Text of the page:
Researchers claim that obesity can affect orthodontic treatment
Dental researchers at King’s College London have claimed that obesity could increase the movement of teeth.
In a report published in the Journal of Dental Research, Dr HF Saloom of the Dental Institute of King’s College, London revealed that when measuring the difference between the progressions of tooth movement during orthodontic treatment, the group with a Body Mass Index (BMI) classified as obese saw a significant displacement of teeth during the first week of treatment. As well as this, the group had increased tooth movement during the alignment phase, showing a potential correlation between weight and tooth movement.
The study was made up of two groups of young people. One group consisted of people of of normal weight, whilst those in the other group were classified as obese. They both underwent orthodontic treatment, and alignment rates were reported at each weekly appointment until the completion of treatment.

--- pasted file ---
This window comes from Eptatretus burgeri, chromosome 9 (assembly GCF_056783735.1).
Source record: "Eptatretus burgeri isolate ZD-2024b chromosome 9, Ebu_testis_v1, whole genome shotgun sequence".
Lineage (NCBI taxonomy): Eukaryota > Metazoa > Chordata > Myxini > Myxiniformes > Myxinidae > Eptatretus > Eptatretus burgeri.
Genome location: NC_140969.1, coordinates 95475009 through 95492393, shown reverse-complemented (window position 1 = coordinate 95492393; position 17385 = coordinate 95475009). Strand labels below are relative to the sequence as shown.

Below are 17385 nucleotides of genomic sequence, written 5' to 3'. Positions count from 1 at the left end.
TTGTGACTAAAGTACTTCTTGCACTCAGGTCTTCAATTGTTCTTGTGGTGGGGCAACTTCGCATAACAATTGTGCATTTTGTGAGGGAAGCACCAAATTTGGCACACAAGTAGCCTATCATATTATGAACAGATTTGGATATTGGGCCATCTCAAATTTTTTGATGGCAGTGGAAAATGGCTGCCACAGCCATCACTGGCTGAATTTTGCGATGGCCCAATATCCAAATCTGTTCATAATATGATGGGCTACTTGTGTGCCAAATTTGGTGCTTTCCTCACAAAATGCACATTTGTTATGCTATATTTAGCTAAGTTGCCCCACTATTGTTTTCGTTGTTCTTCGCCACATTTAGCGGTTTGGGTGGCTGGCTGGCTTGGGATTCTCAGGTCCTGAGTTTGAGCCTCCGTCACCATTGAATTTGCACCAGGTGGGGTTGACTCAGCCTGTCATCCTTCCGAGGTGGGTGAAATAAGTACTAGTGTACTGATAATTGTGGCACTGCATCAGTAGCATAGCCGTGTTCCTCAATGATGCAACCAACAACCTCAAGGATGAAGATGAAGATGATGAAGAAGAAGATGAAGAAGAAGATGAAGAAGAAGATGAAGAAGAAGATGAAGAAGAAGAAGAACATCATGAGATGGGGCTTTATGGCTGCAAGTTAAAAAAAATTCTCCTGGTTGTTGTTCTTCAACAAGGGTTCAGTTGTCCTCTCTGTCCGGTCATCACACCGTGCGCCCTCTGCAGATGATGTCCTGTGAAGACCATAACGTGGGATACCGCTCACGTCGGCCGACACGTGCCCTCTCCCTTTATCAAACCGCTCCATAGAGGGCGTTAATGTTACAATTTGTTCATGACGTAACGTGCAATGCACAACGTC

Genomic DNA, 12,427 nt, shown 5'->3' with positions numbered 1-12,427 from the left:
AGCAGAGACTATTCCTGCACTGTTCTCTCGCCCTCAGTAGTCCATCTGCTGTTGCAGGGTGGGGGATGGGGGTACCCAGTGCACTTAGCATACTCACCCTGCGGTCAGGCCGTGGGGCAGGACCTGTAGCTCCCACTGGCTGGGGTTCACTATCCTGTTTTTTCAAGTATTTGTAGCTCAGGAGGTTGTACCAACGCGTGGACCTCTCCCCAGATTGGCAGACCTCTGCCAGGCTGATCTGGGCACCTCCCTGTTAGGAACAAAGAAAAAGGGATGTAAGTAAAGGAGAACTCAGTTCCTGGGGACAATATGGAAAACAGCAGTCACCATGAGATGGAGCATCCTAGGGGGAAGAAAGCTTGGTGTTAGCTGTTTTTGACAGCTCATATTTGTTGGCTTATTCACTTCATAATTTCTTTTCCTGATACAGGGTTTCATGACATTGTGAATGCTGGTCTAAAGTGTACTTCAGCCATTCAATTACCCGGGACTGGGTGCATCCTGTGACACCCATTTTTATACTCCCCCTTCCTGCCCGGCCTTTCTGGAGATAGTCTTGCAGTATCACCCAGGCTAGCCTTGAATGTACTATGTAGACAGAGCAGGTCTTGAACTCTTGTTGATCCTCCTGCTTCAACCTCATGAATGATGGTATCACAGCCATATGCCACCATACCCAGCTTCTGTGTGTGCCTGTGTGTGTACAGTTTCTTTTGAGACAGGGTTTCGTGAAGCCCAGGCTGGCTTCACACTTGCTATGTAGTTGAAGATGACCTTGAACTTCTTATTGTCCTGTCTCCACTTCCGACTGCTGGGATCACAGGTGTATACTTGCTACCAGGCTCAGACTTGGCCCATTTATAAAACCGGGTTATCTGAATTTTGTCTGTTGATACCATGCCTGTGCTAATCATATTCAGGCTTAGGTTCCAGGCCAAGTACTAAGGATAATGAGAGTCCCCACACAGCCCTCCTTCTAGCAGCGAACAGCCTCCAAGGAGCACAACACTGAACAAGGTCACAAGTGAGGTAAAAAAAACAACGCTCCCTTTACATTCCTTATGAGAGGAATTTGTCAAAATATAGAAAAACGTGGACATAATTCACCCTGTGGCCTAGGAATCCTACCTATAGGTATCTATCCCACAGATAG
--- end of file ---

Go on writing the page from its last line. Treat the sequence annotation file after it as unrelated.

Having removed confounding factors, the hypothesis is that there is a connection between pro-inflammatory markers in obese young people and the rate of movement of teeth, with implications for long term oral health and long term success of orthodontic treatment, which further research could explore.
However, there are caveats with this study: the two groups are still currently in treatment, and the research team will be following up their treatment until its completion. Although there was an average reduction of treatment time for obese patients of an average of 23 days, this was not considered statistically significant, and as such it may not stand to reason that obesity will reduce the time spent wearing orthodontic treatments such as braces.